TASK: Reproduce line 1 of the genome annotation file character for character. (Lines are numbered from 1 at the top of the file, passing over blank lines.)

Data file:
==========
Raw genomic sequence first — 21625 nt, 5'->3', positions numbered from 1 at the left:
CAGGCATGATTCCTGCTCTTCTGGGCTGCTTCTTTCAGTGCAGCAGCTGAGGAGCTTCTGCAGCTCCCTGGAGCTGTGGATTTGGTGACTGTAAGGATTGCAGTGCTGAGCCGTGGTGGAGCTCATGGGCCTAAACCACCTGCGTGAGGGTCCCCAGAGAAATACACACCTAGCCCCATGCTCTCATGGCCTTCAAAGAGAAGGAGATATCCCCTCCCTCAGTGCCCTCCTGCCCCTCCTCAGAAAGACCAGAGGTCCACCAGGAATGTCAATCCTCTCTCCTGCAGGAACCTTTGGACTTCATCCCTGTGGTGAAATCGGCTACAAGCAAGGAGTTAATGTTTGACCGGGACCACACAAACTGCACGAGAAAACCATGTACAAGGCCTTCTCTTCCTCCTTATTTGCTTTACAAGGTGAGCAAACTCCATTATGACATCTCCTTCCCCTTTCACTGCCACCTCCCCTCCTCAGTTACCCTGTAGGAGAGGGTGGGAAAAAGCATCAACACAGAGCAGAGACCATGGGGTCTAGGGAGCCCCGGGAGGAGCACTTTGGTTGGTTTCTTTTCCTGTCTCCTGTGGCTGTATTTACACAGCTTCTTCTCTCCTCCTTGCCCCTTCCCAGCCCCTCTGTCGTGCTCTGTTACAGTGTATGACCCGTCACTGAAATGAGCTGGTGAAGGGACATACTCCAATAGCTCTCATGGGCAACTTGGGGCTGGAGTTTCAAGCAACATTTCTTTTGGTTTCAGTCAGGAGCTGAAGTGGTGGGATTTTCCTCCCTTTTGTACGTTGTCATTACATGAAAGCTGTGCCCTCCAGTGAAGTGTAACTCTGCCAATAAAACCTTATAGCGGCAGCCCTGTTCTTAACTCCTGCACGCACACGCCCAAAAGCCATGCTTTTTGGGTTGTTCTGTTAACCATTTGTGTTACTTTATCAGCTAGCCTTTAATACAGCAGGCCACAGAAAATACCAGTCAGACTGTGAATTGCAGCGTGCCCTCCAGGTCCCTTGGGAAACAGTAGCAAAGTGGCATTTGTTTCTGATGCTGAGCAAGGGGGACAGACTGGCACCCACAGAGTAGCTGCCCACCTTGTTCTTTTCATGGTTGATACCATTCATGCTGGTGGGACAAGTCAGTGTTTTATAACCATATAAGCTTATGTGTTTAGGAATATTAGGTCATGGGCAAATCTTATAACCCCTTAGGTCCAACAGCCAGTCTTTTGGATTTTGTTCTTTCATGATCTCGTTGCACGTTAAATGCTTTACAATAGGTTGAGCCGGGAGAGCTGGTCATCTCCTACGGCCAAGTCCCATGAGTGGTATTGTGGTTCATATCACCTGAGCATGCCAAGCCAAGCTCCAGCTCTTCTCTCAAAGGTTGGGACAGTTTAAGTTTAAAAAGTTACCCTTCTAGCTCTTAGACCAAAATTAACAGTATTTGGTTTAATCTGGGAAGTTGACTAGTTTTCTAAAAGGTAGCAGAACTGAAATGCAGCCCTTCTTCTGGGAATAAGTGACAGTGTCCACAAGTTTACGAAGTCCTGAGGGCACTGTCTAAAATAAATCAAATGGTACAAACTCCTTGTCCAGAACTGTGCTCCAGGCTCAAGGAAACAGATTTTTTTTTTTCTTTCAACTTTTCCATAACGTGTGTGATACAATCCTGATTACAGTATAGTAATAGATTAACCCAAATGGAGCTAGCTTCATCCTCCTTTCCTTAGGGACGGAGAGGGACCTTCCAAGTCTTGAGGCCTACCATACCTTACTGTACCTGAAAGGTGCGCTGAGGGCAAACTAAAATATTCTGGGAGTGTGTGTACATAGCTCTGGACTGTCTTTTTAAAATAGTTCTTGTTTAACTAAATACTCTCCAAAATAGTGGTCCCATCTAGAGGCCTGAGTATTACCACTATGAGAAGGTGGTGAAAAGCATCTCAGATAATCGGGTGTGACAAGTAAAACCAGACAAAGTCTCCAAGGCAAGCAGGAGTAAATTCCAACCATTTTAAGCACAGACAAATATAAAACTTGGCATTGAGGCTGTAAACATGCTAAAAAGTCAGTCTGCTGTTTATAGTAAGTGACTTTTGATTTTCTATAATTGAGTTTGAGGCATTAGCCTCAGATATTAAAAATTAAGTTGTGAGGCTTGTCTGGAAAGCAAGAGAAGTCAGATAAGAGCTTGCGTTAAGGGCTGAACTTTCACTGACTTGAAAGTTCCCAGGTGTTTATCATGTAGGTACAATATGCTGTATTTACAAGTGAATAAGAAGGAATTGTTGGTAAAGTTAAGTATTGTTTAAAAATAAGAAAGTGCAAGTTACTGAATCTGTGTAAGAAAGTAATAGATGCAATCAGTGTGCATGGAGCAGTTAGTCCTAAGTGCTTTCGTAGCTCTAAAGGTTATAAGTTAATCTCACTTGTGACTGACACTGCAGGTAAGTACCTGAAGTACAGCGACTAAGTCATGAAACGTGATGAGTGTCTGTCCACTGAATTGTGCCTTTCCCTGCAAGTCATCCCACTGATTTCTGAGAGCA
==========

Raw genomic sequence first — 21625 nt, 5'->3', positions numbered from 1 at the left: